Hi everyone.

I need help. I'm supposed to have my program edit an XML field.
The user has the option to change the values in certain nodes.

After the node values have been filled in, and a certain button has been clicked, the program should write the changes to the file.

Here's the origional XML file:

<?xml version="1.0" ?> 
- <APOLLERSETTINGS>
- <SYSTEM>
  <VERSION>3.1</VERSION> 
  <SMTPSRV>blue</SMTPSRV> 
  <SMTPPORT>29</SMTPPORT> 
  <SMTPUSR>Me</SMTPUSR> 
  <SMTPPSW>Password</SMTPPSW> 
  <EMAILFROM>lodewyk.duminy@gmail.com</EMAILFROM> 
  <EMAILTO>lodewyk.duminy@gmail.com</EMAILTO> 
  <ALTEMAILTO>lodewyk.duminy@gmail.com</ALTEMAILTO> 
  </SYSTEM>
- <JOB>
  <JOBNAME>The Name</JOBNAME> 
  <INPUTFOLDER>C:\</INPUTFOLDER> 
  <FILEMASK>*.txt</FILEMASK> 
  <PROCESSORDER /> 
  <RETAINFOLDER>C:\</RETAINFOLDER> 
  <OVERRIDEFOLDER>C:\</OVERRIDEFOLDER> 
  <ERRORFOLDER>C:\</ERRORFOLDER> 
  <POLLINTERVAL>6000</POLLINTERVAL> 
  <JOBBATCHFILEPATH>C:\</JOBBATCHFILEPATH> 
  <JOBBATCHPARAMS>three</JOBBATCHPARAMS> 
  <JOBLOGPATH>C:\</JOBLOGPATH> 
  <JOBEMAILTO>lodewyk.duminy@gmail.com</JOBEMAILTO> 
  <JOBALTEMAILTO>lodewyk.duminy@gmail.com</JOBALTEMAILTO> 
  </JOB>
- <JOB>
  <JOBNAME>Second job</JOBNAME> 
  <INPUTFOLDER>C:\</INPUTFOLDER> 
  <FILEMASK>*.xml</FILEMASK> 
  <PROCESSORDER>BACKWARDS</PROCESSORDER> 
  <RETAINFOLDER>C:\</RETAINFOLDER> 
  <OVERRIDEFOLDER>C:\</OVERRIDEFOLDER> 
  <ERRORFOLDER>C:\</ERRORFOLDER> 
  <POLLINTERVAL>200 000</POLLINTERVAL> 
  <JOBBATCHFILEPATH>C:\</JOBBATCHFILEPATH> 
  <JOBBATCHPARAMS>none</JOBBATCHPARAMS> 
  <JOBLOGPATH>C:\</JOBLOGPATH> 
  <JOBEMAILTO>lodewyk.duminy@gmail.com</JOBEMAILTO> 
  <JOBALTEMAILTO>lodewyk.duminy@gmail.com</JOBALTEMAILTO> 
  </JOB>
  </APOLLERSETTINGS>

My problem is that there can be many <JOB></JOB> sets. THe only unique value they have is <JOBNAME></JOBNAME>.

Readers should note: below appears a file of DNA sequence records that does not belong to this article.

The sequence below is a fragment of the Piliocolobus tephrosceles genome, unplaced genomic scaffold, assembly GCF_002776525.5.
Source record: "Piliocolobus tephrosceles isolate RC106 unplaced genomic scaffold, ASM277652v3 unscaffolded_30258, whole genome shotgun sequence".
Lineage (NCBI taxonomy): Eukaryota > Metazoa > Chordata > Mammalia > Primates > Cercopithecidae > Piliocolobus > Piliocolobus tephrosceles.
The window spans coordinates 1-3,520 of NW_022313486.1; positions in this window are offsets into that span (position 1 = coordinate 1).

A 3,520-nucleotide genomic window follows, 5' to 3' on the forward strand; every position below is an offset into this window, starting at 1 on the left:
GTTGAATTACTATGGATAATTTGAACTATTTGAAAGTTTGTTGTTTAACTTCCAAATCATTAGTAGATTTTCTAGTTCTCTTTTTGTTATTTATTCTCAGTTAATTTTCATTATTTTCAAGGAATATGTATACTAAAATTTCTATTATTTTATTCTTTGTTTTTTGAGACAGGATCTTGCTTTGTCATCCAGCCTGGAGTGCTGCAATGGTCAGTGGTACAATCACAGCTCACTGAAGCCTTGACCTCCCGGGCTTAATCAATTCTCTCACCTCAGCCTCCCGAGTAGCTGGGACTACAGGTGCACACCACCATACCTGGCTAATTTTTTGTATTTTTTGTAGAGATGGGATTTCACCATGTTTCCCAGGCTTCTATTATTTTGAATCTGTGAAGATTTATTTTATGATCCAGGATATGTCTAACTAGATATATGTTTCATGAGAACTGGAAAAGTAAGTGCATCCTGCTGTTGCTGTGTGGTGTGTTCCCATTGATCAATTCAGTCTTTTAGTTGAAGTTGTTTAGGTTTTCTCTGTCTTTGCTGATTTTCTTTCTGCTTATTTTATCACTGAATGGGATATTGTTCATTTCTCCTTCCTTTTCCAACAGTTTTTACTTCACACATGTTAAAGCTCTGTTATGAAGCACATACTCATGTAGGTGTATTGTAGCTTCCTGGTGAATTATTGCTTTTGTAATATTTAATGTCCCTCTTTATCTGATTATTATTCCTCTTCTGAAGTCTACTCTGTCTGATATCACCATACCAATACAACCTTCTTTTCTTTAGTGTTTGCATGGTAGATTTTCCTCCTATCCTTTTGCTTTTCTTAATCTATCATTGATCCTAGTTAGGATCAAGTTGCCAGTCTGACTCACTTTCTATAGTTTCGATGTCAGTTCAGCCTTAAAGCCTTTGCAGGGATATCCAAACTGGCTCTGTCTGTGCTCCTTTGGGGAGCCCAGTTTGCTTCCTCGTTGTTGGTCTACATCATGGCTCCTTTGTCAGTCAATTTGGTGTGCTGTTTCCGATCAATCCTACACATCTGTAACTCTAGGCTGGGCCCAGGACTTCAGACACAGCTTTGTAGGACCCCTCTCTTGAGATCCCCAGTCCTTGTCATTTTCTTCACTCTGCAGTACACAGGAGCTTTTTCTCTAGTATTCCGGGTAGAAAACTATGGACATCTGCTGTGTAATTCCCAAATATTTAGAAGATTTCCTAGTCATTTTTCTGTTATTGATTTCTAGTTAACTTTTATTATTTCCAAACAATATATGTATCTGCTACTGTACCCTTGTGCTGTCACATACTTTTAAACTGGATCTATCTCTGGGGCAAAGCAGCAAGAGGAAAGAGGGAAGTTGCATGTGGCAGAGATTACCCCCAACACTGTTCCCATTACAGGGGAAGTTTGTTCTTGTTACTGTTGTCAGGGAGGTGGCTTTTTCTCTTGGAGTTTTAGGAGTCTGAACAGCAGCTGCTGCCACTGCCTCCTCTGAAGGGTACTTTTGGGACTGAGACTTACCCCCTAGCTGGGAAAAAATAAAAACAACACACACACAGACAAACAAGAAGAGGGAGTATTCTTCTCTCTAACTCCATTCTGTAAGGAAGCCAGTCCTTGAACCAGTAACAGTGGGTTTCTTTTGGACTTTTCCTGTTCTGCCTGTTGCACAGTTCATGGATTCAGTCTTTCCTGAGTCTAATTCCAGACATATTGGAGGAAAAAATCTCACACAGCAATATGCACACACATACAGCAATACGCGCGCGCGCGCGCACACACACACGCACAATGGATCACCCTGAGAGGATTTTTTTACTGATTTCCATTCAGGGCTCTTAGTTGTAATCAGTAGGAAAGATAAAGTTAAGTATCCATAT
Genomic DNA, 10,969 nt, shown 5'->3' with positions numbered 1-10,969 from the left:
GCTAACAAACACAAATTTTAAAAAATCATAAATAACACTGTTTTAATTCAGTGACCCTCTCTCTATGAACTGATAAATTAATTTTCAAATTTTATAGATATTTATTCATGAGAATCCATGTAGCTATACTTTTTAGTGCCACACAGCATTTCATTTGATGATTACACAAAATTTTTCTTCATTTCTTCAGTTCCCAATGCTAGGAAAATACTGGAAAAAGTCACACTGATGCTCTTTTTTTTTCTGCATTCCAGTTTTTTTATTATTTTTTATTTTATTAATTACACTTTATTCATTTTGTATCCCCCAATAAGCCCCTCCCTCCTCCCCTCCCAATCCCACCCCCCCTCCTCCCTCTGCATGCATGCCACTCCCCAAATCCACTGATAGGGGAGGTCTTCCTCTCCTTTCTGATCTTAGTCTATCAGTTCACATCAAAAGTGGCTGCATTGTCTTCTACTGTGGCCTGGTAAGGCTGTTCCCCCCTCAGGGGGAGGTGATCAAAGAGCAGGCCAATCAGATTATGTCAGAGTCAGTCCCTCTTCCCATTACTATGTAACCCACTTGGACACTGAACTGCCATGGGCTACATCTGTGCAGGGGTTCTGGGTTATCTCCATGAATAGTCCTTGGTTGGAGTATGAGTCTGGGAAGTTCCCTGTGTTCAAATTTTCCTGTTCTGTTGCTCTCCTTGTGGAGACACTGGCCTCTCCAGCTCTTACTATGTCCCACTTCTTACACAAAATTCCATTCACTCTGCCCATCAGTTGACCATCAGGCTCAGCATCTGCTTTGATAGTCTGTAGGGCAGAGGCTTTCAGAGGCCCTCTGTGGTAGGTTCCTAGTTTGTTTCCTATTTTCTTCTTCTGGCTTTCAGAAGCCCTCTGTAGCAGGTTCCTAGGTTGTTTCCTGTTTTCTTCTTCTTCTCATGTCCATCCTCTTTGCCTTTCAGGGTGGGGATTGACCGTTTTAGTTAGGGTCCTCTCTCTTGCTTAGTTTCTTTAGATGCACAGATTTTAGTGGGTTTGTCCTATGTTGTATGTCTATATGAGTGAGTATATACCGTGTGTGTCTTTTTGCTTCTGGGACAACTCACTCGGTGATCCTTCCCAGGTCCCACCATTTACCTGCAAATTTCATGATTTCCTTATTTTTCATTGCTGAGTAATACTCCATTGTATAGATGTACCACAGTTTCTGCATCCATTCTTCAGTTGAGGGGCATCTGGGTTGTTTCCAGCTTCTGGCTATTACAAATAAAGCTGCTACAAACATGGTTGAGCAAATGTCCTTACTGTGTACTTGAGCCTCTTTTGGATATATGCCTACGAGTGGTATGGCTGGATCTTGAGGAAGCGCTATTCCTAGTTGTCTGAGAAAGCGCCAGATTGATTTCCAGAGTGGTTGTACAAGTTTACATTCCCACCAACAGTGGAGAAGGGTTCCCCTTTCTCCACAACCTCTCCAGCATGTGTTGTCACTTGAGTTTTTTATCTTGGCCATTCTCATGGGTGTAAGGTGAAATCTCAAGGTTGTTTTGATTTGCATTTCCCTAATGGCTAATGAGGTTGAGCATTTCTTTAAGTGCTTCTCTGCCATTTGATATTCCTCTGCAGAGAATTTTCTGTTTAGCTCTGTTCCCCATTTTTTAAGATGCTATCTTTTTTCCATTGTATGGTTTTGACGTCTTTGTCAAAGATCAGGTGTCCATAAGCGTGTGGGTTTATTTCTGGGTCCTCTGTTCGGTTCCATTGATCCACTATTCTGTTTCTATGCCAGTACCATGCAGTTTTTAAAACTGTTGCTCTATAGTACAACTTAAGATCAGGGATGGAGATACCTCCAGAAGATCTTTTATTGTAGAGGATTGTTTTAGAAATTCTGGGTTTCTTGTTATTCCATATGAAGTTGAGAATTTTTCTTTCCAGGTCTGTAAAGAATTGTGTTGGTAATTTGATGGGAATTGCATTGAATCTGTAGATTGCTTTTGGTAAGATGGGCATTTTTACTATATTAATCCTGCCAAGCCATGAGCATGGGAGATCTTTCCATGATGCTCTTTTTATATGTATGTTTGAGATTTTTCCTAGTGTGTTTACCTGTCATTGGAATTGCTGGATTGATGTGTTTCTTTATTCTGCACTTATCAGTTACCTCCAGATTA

1) How, if there are more than 1 <JOB></JOB> groups, do I find the right one (<JOBNAME></JOBNAME> is unique).

2) What should I use the write a value in a node,

There are some sort of web services xml bindings for java, but it seems to me that you could just treat it as a plain text file, do a search for <JOBNAME> based on a regular expression, then do your editing and write everything back out to the file again.

There are some sort of web services xml bindings for java, but it seems to me that you could just treat it as a plain text file, do a search for <JOBNAME> based on a regular expression, then do your editing and write everything back out to the file again.

I've thought of that. Finding the job name would be really easy. My problem is that I have no idea ho to replace it with the new text, though. For example, how would I replace <POLLINTERVAL>5000</POLLINTERVAL> with <POLLINTERVAL>6000</POLLINTERVAL>? (Assume I dont know that it is 5000, that it could be anything, even text)

Very carefully. For example, if you use a regular expression, use a while loop to read in all of the text until it matches the beginning tag. Now that you matched the beginning tag, you know that the text you want to replace is next. Now skip over the rest of the text until you see the ending tag (also using a regular expression to find it). You can easily keep track of where you saw the beginning and end by doing that, and it doesn't really matter *where* in the file this occurs, as long as you've stored everything else. Once you see the ending tag, add that to the info to be written back out to file, and then add everything else after the end tag as well.

Edit: The index methods shown here show you how you can tell exactly where in the file the expressions were found. So if you use the Scanner class's nextLine() method, I think the way the XML file is formatted (with each tag on a different line, right?) will make your problem easier to solve. Just read in each line, use your regular expressions to search it. Since you already know what your tag is, though, it shouldn't matter what is inbetween originally... after you find the start tag just get rid of the rest of the line, put your text after the start tag, then add on the end tag, and write that back out to the file. (this is all assuming the xml file has one open/close tag per line, ignore what I just said if that isn't always the case)

Edited 6 Years Ago by BestJewSinceJC: n/a

Using a XML processing library like JDOM would significantly ease your job. All you'd need to do with such a library is:
- Parse the source XML document
- Get all the JOB nodes and filter the JOB node with the given JOBNAME
- Update the child elements of the JOB element
- Save the in-memory XML back to the file